The Recipe for Delicious Bread and Amazing Software Engineers: Practice

The Recipe for Delicious Bread and Amazing Software Engineers: Practice

Bakers succeed in making good bread after years of practice.

Software is also a craft, and it’s by practicing that one will master it. I learned this all along in my career, first as I was studying Software Engineering in a university, I realized that I learned the most when working on technical side projects and during my internships, not while attending lectures. Once I was working in the Tech industry, I met plenty of talented Software Engineers who were self-taught, they learned by practicing. Eventually, I realized there was a name for this, Progressive Education, and understood that this was the best way to become a highly skilled Software Engineer.

Software Engineer wannabes often think that there are two possible ways to get into the Tech industry: universities and coding bootcamps. But few know that there is a third option: progressive education. The methodology emerged at the end of the 19th century, its emphasis is on learning by doing, problem-solving and critical thinking via a hands-on project-based curriculum.

This methodology is the opposite of education as we know it is -- passive learning where students learn by attending lectures given by teachers, and reading specific coursework and text books. They have to absorb the knowledge that is orally given and read and a few weeks later spit it out by passing an exam. Progressive education is flipping the situation. Students are given projects and challenges to solve, they work in groups and go find the knowledge and learn the tools they need to reach the goal. Very much like Software Engineers do in the industry.

Holberton, a 2-year alternative to college, is training Full-Stack Software Engineers using Progressive Education techniques. It’s a style of learning that fits people who like to learn by doing and dislike rote learning memorization techniques that are not stimulating. On top of learning coding and problem solving, students also develop an invaluable skill: the ability to learn for and by themselves. In this type of education there are no formal teachers, but instead knowledge facilitators. They are not bringing students the knowledge that needs to be memorized on a silver platter but instead they assist them in developing their problem-solving skills to reach their goal.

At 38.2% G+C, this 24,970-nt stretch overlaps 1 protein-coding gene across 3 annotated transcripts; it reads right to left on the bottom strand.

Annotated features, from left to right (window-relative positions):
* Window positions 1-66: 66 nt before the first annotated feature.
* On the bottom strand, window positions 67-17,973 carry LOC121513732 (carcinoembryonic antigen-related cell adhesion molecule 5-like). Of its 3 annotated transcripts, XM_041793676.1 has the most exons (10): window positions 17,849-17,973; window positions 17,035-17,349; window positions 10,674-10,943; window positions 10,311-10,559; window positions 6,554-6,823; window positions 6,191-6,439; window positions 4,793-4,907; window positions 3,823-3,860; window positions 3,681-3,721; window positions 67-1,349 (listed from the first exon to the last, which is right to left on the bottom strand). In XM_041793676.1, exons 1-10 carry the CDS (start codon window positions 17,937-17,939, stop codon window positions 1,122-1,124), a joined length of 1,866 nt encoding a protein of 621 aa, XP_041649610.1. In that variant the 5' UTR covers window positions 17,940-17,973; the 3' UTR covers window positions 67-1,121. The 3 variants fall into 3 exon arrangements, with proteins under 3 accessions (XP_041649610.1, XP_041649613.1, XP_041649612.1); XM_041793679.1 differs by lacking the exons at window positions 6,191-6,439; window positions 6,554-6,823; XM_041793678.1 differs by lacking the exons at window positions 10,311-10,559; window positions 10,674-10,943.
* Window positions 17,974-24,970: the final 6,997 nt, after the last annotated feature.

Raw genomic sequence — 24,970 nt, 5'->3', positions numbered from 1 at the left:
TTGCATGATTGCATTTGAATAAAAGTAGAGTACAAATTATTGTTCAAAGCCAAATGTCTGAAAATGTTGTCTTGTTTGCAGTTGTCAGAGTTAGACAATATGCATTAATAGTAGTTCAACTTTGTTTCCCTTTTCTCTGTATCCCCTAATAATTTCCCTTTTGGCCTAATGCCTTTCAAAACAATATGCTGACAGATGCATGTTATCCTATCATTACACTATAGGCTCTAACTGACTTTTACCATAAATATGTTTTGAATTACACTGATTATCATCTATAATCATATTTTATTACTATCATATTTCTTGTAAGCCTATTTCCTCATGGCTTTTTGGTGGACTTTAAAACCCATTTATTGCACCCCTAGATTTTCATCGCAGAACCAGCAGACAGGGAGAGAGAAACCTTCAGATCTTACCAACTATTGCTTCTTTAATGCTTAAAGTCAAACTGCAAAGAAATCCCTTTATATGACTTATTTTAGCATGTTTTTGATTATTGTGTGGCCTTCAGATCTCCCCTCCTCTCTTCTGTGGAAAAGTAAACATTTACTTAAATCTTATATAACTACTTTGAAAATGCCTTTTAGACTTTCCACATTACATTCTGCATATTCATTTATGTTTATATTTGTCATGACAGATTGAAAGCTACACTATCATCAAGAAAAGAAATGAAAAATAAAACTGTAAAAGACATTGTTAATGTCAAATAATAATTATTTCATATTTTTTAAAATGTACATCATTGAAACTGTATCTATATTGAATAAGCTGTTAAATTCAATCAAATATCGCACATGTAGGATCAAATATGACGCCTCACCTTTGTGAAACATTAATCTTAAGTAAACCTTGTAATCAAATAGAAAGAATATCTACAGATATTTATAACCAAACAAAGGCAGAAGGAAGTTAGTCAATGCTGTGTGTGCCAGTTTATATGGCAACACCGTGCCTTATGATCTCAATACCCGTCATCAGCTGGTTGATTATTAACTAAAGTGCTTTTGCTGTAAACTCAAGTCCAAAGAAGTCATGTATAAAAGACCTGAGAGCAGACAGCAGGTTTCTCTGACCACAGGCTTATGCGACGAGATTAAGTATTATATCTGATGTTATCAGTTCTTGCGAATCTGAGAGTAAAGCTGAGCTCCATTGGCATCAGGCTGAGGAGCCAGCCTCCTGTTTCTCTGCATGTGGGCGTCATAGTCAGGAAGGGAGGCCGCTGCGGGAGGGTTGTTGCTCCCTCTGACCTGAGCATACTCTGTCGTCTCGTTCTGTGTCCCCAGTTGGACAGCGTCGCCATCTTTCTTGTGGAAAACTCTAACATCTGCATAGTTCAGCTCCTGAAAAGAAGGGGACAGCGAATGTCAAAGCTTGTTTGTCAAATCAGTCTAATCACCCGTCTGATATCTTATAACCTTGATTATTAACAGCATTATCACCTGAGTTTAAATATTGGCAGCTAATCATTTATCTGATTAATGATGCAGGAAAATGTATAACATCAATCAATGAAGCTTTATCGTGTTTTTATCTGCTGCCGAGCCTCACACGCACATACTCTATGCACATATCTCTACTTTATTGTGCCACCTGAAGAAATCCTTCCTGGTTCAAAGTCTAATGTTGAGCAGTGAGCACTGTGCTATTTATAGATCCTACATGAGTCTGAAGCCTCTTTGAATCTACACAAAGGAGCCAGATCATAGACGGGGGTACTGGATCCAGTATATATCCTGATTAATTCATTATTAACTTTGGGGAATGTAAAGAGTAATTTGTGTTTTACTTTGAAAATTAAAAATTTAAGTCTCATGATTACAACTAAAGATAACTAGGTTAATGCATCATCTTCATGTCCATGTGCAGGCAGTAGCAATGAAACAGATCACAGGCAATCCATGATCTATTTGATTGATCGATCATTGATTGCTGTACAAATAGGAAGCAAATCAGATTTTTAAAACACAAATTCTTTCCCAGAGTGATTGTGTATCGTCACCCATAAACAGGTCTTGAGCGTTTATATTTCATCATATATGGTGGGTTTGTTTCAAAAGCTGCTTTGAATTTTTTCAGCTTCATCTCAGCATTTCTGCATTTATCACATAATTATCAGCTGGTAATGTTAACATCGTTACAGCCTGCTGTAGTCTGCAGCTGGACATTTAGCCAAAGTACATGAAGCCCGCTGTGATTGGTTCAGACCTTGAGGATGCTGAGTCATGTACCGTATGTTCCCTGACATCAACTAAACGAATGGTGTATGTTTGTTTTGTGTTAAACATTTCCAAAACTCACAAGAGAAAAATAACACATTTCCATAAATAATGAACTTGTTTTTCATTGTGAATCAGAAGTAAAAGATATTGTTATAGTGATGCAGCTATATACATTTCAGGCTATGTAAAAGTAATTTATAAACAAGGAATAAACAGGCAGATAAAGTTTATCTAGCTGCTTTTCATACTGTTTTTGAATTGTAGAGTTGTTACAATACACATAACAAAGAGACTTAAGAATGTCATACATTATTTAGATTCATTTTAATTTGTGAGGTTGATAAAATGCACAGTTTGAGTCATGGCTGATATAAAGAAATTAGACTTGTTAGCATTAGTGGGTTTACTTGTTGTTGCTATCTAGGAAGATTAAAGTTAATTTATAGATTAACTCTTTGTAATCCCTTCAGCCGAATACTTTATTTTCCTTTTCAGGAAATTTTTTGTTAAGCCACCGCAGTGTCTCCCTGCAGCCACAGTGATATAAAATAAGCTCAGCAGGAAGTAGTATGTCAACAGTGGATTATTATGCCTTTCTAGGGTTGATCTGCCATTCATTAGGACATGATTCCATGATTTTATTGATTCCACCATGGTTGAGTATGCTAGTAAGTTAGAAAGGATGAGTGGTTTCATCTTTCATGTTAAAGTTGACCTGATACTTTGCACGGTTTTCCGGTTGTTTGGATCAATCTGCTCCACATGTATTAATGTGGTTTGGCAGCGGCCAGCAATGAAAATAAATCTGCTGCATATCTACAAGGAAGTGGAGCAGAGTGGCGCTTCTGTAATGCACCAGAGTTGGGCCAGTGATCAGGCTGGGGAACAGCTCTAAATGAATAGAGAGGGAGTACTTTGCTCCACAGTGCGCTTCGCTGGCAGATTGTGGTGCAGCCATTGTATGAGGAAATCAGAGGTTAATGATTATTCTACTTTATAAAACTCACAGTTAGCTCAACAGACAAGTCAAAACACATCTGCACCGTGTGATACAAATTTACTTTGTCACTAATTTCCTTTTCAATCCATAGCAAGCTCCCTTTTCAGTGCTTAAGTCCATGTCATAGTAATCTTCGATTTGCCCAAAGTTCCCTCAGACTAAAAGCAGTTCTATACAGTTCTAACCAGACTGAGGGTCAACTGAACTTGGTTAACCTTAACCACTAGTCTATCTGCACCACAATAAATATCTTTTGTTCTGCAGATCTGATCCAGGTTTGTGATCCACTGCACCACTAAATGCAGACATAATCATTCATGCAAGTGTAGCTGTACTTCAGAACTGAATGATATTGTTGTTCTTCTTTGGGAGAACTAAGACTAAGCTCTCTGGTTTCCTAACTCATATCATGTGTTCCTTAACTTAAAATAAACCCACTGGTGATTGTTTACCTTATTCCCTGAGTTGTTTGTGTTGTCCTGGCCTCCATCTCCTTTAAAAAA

Progressive education also puts a strong emphasis on social skills: students help each other on projects and share their experience and knowledge with public speaking and technical writing. They form a community that is both helping and getting helped so that every individual is progressing. Holberton community is a great example. It is composed of students, school staff and experts from the Tech industry who are regularly meeting and collaborating. Mentors coach students who eventually end up being hired at their company.